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Editor's Note
September 2015

Dual-Modality Liver-Directed Therapy for Primary Liver Cancer

JAMA Oncol. 2015;1(6):765. doi:10.1001/jamaoncol.2015.2197

Hepatocellular carcinoma (HCC) is one of the most common solid tumors worldwide and continues to be a major public health problem. While there are level 1 data supporting the use of small-molecule, tyrosine kinase inhibitors against the pathways involved in angiogenesis and tumor proliferation for locally advanced or metastatic HCC, the incorporation of different liver-directed therapeutic agents continues to evolve.1 The goals of HCC treatment include a spectrum from pure palliation to serving as a bridge-to-liver transplant. The intersection of interventional radiology and radiation oncology is part of the multidisciplinary approach to primary liver cancer.2 In this issue of JAMA Oncology, Huo and Eslick3 report on a systematic review and meta-analysis comparing single-modality transcatheter arterial chemoembolization (TACE) with dual-modality TACE plus radiotherapy, with the latter approach being superior. This study would have been strengthened if recently standardized imaging guidelines of HCC, the Liver Imaging Reporting and Data System (LI-RADS) had been followed.4 This study does not tell us whether radiofrequency ablation, often used as a consolidative liver-directed approach, is equal to consolidative radiotherapy, nor does it define the impact of other predictive and prognostic factors, such as initial BCLC (Barcelona Clinic Liver Cancer) stage [EASL-EORTC 2012], variability in target delineation, treatment planning, use and type of image-guidance techniques, radiotherapy dose-fractionation, and differences between Asian and non-Asian patients.5 The analysis from Huo and Eslick3 provide some rationale for dual-modality liver-directed therapy being conducted at many centers. Nevertheless, the ill-defined therapeutic landscape for localized HCC requires the completion and reporting of well-designed prospective trials that incorporate a multidisciplinary approach and include investigators working together.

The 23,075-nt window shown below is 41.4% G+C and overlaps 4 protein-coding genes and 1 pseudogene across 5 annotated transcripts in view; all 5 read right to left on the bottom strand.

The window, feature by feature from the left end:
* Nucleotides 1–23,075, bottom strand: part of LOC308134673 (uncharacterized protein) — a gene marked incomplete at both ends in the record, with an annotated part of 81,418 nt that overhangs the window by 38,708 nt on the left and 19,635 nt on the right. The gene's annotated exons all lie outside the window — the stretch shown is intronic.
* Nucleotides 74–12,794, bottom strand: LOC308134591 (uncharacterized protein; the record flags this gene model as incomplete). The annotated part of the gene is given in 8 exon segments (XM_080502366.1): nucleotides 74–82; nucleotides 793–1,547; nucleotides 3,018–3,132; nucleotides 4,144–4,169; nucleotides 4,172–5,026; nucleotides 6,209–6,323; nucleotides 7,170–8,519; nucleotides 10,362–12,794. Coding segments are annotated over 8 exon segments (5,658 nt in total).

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Article Information

Conflict of Interest Disclosures: None reported.

References
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Llovet  JM, Ricci  S, Mazzaferro  V,  et al; SHARP Investigators Study Group.  Sorafenib in advanced hepatocellular carcinoma.  N Engl J Med. 2008;359(4):378-390.PubMedArticle
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Naugler  WE, Alsina  AE, Frenette  CT, Rossaro  L, Sellers  MT.  Building the multidisciplinary team for management of patients with hepatocellular carcinoma.  Clin Gastroenterol Hepatol. 2015;13(5):827-835.PubMedArticle
3.
Huo  YR, Eslick  GD.  Transcatheter arterial chemoembolization plus radiotherapy compared with chemoembolization alone for hepatocellular carcinoma: a systematic review and meta-analysis [published online July 9, 2015].  JAMA Oncol. doi:10.1001/jamaoncol.2015.2189.
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Mitchell  DG, Bruix  J, Sherman  M, Sirlin  CB.  LI-RADS (Liver Imaging Reporting and Data System): summary, discussion, and consensus of the LI-RADS Management Working Group and future directions.  Hepatology. 2015;61(3):1056-1065.PubMedArticle
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European Association for the Study of the Liver; European Organisation for Research and Treatment of Cancer.  EASL-EORTC clinical practice guidelines: management of hepatocellular carcinoma.  J Hepatol. 2012;56(4):908-943.PubMedArticle
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